Mother - Special Friend - Daughter Coffee

Mother - Special Friend - Daughter Coffee

Harpeth Hall students and their mothers or special friends gathered together on October 18 for the Mother - Special Friend - Daughter Coffee. Special thanks to the exceptional co-chairs, Kerry Wilson and Meredith Griffith, who planned the event and program with our Upper School office. Armistead Lemon, Upper School Director, welcomed and kicked-off the event by introducing the keynote speaker, Zee Pendleton.

Mrs. Pendleton is the mother of three Harpeth Hall graduates, Bitsy Pendleton '17, Margaret Anne '12, and Lia '10. She is also the Director of St. George's Kindergarten Program. Mrs. Pendleton shared her reflections on her 15 years as a Harpeth Hall parent and what Harpeth Hall has meant to her family.

"The real reason for sending our girls to Harpeth Hall is the environment. They are surrounded by people whose goal is to see them succeed," Pendleton said. "Harpeth Hall has been a milestone and a cornerstone in our lives," she added.

She shared many humorous and heartfelt memories and closed her remarks with the following advice for the mothers in the room, "Moms, allow your girls the freedom to make mistakes. It's hard, but they'll be fine."

Mrs. Pendleton's speech can be found here, and video the full program can be found here. You can also enjoy the remarks of our student speakers, Caroline Ryan '18 and Maggie Sullivan '20, as well as performances by the Upper School Orchestra and Harpeth Hall's a cappella group, the Rolling Tones.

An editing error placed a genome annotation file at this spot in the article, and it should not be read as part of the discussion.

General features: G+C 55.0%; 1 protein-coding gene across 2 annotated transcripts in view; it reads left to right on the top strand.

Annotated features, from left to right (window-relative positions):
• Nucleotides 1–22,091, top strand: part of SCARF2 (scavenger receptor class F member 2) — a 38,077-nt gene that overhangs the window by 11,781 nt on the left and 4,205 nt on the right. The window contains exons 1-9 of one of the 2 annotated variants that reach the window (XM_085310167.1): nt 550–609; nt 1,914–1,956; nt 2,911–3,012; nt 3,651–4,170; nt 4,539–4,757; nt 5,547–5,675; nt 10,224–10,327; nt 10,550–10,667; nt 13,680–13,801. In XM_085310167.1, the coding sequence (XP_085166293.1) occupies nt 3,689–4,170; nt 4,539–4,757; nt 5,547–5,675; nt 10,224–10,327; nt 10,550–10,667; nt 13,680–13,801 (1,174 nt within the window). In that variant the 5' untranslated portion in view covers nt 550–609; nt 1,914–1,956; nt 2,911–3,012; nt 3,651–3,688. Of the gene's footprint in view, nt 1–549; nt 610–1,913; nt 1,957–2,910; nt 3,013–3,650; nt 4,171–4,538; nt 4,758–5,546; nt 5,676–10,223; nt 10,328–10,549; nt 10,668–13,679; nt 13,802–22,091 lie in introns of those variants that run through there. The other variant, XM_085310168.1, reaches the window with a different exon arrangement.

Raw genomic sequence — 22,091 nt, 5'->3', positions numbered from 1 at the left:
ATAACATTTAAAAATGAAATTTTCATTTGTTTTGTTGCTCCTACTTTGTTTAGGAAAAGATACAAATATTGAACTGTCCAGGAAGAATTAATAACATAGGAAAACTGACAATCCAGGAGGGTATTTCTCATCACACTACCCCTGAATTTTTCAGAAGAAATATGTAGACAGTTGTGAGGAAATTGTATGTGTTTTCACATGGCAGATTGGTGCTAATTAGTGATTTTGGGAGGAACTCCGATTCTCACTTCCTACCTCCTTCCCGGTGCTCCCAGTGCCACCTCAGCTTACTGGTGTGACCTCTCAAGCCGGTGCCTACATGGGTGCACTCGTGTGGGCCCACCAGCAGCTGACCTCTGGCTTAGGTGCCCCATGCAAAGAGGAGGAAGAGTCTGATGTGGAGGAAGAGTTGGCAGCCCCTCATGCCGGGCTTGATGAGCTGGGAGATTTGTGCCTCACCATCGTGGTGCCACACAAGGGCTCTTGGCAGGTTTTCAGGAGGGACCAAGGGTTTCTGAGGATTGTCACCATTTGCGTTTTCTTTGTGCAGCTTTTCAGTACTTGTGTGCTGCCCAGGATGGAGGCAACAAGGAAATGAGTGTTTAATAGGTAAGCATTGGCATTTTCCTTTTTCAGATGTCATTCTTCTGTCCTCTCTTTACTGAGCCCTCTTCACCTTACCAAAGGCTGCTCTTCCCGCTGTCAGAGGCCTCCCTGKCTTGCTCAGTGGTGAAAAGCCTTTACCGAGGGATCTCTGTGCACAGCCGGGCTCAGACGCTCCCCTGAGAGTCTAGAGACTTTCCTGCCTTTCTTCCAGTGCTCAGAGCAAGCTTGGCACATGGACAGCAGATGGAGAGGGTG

Photos from the event can be found here.

The following two student poems were included in the program:

"Hello Lighthouse"

By Sunni Luo, Class of 2018

I speak truthfully like how you have taught me

When I say you hold my life in your hands.

Your hands that wear gloves, pipette, and give hugs,

Your hands that hold mine in all my mistakes,

Your hands that I run to when I am lost.

I speak truthfully like how you have taught me

When I say you're the lighthouse I return to.


"For My Mother"

By Lindsey Ross, Class of 2018

Curly hair is my mother.

Her chestnut twists always have volume

They stay strong,

Never losing shape.

The tight coils are always there for her.

They may change and grow,

They absorb all secrets.

Her curls are calm,

Yet wild.

Sometimes they tangle,

But she always gets out the knots

I too have curly hair,

One day,

I hope my curls look like hers.